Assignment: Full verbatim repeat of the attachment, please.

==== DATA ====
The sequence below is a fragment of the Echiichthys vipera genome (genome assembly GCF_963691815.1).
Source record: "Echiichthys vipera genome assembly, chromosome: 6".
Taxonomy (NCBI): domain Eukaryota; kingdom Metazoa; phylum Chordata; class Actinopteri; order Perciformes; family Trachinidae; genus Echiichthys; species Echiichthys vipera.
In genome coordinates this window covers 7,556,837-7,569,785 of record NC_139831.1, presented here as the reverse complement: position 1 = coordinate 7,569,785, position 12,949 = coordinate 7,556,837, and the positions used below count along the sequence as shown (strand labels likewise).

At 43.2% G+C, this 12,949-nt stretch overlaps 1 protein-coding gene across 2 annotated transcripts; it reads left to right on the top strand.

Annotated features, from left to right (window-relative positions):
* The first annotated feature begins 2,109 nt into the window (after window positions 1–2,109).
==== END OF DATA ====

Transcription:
The sequence below is a fragment of the Echiichthys vipera genome (genome assembly GCF_963691815.1).
Source record: "Echiichthys vipera genome assembly, chromosome: 6".
Taxonomy (NCBI): domain Eukaryota; kingdom Metazoa; phylum Chordata; class Actinopteri; order Perciformes; family Trachinidae; genus Echiichthys; species Echiichthys vipera.
In genome coordinates this window covers 7,556,837-7,569,785 of record NC_139831.1, presented here as the reverse complement: position 1 = coordinate 7,569,785, position 12,949 = coordinate 7,556,837, and the positions used below count along the sequence as shown (strand labels likewise).

At 43.2% G+C, this 12,949-nt stretch overlaps 1 protein-coding gene across 2 annotated transcripts; it reads left to right on the top strand.

Annotated features, from left to right (window-relative positions):
* The first annotated feature begins 2,109 nt into the window (after window positions 1–2,109).